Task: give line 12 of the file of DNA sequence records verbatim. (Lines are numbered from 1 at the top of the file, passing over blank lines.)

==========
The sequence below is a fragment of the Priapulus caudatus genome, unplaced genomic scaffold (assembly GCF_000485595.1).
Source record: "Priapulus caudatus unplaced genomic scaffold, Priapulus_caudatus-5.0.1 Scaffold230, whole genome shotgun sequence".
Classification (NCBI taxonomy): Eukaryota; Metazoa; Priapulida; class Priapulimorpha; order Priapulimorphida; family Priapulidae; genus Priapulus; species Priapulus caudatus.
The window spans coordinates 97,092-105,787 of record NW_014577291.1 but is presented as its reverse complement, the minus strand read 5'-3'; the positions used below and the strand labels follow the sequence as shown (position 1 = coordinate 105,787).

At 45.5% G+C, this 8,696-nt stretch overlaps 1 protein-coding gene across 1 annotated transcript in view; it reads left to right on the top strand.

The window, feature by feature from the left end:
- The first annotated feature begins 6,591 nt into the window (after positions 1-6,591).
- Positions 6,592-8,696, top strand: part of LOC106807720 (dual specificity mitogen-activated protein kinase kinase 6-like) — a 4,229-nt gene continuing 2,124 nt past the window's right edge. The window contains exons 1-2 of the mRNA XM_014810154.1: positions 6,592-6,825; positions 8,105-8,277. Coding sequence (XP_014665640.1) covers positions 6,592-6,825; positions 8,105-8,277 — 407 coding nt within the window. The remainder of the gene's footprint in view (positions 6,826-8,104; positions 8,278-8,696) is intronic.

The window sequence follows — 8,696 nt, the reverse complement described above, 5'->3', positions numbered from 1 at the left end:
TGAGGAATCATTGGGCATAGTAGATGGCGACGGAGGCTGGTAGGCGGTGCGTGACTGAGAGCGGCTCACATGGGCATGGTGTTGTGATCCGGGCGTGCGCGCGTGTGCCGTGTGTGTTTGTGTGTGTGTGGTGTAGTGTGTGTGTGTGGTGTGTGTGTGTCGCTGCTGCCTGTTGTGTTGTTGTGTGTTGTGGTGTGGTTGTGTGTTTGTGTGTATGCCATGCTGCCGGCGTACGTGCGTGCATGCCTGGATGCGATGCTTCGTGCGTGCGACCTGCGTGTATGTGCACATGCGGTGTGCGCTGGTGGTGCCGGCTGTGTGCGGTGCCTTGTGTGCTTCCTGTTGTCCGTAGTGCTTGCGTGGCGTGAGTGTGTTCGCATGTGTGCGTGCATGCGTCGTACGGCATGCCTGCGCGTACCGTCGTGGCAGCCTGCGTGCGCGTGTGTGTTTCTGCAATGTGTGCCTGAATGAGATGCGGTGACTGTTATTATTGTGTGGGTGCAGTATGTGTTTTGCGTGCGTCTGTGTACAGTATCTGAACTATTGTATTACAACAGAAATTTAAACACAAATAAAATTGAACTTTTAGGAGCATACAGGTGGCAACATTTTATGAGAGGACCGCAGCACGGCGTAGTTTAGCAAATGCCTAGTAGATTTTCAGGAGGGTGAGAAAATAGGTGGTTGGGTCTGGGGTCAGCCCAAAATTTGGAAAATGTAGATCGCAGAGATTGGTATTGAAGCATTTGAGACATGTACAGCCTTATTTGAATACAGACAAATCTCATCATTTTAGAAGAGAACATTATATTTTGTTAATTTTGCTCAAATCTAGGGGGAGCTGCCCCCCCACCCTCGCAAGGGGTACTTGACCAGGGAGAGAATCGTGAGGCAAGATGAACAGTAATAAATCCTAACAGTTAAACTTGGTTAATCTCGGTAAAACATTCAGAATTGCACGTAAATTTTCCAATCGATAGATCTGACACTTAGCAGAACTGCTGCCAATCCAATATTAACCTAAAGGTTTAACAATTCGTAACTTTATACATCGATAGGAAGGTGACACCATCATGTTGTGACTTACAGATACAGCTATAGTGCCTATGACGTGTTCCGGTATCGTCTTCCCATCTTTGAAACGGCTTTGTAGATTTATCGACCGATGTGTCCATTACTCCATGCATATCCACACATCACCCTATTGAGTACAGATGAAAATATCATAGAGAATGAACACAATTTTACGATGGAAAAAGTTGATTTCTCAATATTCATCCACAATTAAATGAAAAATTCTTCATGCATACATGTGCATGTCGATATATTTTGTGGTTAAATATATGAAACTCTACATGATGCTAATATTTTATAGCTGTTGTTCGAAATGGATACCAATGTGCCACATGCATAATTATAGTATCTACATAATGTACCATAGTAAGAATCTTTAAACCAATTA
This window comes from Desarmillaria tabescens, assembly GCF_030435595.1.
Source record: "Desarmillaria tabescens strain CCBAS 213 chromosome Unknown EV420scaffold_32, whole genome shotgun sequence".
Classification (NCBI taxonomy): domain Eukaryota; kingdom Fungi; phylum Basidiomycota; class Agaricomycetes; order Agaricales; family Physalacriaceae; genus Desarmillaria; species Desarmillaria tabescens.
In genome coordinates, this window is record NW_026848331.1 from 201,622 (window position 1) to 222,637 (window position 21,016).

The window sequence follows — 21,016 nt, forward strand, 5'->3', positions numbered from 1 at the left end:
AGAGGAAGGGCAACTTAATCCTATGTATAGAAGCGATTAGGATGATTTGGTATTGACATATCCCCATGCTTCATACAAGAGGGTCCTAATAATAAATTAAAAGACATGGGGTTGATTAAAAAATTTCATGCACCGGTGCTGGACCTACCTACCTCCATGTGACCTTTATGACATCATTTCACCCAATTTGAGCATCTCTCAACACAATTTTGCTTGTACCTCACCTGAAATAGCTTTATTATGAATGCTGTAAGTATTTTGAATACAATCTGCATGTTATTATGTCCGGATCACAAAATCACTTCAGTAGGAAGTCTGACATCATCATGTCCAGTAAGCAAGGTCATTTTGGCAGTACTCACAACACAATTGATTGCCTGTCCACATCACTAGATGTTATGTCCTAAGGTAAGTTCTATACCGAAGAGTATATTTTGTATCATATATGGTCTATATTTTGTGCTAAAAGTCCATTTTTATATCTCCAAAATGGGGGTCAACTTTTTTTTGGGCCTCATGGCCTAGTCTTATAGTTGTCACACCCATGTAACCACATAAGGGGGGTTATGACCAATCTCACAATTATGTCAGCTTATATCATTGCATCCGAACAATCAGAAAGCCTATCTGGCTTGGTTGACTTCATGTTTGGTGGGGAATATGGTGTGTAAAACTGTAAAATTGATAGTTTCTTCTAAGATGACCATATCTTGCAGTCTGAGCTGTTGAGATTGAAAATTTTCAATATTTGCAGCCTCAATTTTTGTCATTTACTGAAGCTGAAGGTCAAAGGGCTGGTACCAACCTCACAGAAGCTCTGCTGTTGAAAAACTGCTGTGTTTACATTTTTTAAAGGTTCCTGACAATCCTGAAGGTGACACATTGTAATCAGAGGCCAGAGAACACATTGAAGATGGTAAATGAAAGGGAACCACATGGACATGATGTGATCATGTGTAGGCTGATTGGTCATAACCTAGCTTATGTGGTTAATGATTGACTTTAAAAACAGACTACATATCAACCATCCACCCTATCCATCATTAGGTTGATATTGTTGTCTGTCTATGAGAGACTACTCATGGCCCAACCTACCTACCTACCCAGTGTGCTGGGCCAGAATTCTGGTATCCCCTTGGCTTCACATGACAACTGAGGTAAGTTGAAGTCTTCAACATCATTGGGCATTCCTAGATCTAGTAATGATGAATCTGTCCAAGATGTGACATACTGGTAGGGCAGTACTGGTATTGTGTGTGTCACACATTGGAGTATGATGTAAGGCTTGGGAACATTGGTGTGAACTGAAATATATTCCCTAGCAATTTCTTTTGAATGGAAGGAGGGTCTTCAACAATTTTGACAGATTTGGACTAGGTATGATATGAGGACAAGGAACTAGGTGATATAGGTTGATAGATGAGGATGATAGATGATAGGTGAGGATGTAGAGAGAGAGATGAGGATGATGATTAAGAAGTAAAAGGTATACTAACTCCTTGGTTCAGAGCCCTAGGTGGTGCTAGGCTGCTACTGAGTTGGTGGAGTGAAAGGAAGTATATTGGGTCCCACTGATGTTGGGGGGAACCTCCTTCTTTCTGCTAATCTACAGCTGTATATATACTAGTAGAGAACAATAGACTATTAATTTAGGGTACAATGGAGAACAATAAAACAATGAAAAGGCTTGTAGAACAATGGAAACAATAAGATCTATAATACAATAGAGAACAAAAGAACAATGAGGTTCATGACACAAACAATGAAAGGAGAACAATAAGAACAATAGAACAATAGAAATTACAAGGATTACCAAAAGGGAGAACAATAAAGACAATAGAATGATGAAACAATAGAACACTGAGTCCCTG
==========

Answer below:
Source record: "Desarmillaria tabescens strain CCBAS 213 chromosome Unknown EV420scaffold_32, whole genome shotgun sequence".